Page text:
In the wake of 18th Amendment, fiscal management, both at federal and provincial levels needs fresh thinking. The federal government, having all buoyant and broad-based taxes is not tapping real tax potential even though the country is heavily indebted. On the other hand, provinces, which are almost entirely dependent on the NFC Award, have failed to raise their own sufficient resources for the increasing needs of the ever-growing population.
The provinces must be included in national tax policy and collection apparatus as their share (57.5%) in NFC Award is larger than the federal government’s, and Article 156(2) of the Constitution of Islamic Republic of Pakistan [“the Constitution”] requires federalised and not centralised economic planning.
There is a dire need for a new tax model entailing harmonised sales tax on goods and services and its collection through a single national agency as well as low tax rates on broader base, though distribution would be strictly through Article 160 of the Constitution—all participating in retiring debt burden that would eliminate fiscal deficit. The complete blueprint of this model is provided in the following:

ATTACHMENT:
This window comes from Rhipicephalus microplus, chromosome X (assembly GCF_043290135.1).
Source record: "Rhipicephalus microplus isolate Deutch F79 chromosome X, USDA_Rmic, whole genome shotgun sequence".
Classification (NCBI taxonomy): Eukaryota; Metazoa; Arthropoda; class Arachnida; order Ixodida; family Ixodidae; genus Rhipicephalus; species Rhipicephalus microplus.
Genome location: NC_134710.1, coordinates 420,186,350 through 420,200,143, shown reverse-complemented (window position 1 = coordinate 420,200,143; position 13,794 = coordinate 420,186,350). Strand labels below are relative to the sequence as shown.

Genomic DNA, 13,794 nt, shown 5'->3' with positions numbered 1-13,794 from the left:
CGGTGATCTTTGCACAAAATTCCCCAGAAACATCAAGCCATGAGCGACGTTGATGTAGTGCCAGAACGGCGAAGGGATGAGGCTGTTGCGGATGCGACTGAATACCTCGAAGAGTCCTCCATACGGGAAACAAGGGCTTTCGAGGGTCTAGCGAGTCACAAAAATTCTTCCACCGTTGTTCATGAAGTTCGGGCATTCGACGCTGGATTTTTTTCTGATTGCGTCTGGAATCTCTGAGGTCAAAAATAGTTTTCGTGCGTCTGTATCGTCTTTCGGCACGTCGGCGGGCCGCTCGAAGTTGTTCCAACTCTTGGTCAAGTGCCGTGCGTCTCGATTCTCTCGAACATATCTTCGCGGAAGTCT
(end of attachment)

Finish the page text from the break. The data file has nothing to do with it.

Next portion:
- ‘Towards Flat, Low-rate, Broad and Predictable Taxes’ (PRIME Institute, December 2020:https://primeinstitute.org/wp-content/uploads/2022/04/TOWARDS-FLAT-LOW-RATE-BROAD-AND-PREDICTABLE-TAXES-Second-Ed..pdf
- Tax Reforms in Pakistan: Historic & Critical View, published by Pakistan Institute of Development (PIDE) (available free at: https://www.pide.org.pk/pdf/Books/Tax-Reforms-in-Pakistan-Historic-and-Critical-View.pdf
- Two studies of Pakistan Institute of Development Economics (PIDE), Doing Taxes Better: Simplify, Open & Grow Economy and Growth inclusive tax policy: A reform proposal
Huzaima Bukhari & Dr. Ikram Haq, lawyers, and partners of Huzaima, Ikram & Ijaz, are Adjunct Faculty at the Lahore University of Management Sciences (LUMS), members of the Advisory Board and Visiting Senior Fellows of the Pakistan Institute of Development Economics (PIDE). Abdul Rauf Shakoori is a corporate lawyer based in the USA and an expert in ‘White Collar Crimes and Sanctions Compliance’. They have recently co-authored a book, Pakistan Tackling FATF: Challenges and Solutions